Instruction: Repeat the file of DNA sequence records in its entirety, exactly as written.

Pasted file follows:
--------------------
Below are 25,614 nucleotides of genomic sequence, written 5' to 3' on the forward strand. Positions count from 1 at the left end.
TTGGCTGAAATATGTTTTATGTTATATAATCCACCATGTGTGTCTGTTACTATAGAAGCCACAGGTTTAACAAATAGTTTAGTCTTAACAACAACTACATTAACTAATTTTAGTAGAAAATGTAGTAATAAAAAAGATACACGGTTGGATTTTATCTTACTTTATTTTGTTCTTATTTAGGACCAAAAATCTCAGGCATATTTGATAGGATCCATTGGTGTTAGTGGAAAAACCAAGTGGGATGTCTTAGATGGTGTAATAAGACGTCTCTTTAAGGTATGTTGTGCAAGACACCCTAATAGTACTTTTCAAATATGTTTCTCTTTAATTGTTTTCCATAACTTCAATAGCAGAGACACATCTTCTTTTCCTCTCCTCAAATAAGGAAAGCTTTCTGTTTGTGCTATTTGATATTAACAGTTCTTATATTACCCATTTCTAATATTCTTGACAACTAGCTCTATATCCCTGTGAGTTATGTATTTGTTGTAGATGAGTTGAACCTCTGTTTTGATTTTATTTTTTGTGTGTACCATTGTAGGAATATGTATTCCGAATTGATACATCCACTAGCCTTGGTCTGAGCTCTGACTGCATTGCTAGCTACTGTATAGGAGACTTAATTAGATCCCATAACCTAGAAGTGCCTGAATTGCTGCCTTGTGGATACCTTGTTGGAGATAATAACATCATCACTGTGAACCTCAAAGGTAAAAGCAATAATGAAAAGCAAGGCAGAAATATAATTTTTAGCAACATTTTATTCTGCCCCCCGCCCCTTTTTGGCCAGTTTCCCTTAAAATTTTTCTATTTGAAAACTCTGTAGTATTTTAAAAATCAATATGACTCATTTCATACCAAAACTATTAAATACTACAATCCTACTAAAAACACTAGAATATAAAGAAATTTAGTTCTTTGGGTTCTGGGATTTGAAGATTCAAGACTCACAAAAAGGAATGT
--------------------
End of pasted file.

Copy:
Below are 25,614 nucleotides of genomic sequence, written 5' to 3' on the forward strand. Positions count from 1 at the left end.
TTGGCTGAAATATGTTTTATGTTATATAATCCACCATGTGTGTCTGTTACTATAGAAGCCACAGGTTTAACAAATAGTTTAGTCTTAACAACAACTACATTAACTAATTTTAGTAGAAAATGTAGTAATAAAAAAGATACACGGTTGGATTTTATCTTACTTTATTTTGTTCTTATTTAGGACCAAAAATCTCAGGCATATTTGATAGGATCCATTGGTGTTAGTGGAAAAACCAAGTGGGATGTCTTAGATGGTGTAATAAGACGTCTCTTTAAGGTATGTTGTGCAAGACACCCTAATAGTACTTTTCAAATATGTTTCTCTTTAATTGTTTTCCATAACTTCAATAGCAGAGACACATCTTCTTTTCCTCTCCTCAAATAAGGAAAGCTTTCTGTTTGTGCTATTTGATATTAACAGTTCTTATATTACCCATTTCTAATATTCTTGACAACTAGCTCTATATCCCTGTGAGTTATGTATTTGTTGTAGATGAGTTGAACCTCTGTTTTGATTTTATTTTTTGTGTGTACCATTGTAGGAATATGTATTCCGAATTGATACATCCACTAGCCTTGGTCTGAGCTCTGACTGCATTGCTAGCTACTGTATAGGAGACTTAATTAGATCCCATAACCTAGAAGTGCCTGAATTGCTGCCTTGTGGATACCTTGTTGGAGATAATAACATCATCACTGTGAACCTCAAAGGTAAAAGCAATAATGAAAAGCAAGGCAGAAATATAATTTTTAGCAACATTTTATTCTGCCCCCCGCCCCTTTTTGGCCAGTTTCCCTTAAAATTTTTCTATTTGAAAACTCTGTAGTATTTTAAAAATCAATATGACTCATTTCATACCAAAACTATTAAATACTACAATCCTACTAAAAACACTAGAATATAAAGAAATTTAGTTCTTTGGGTTCTGGGATTTGAAGATTCAAGACTCACAAAAAGGAATGT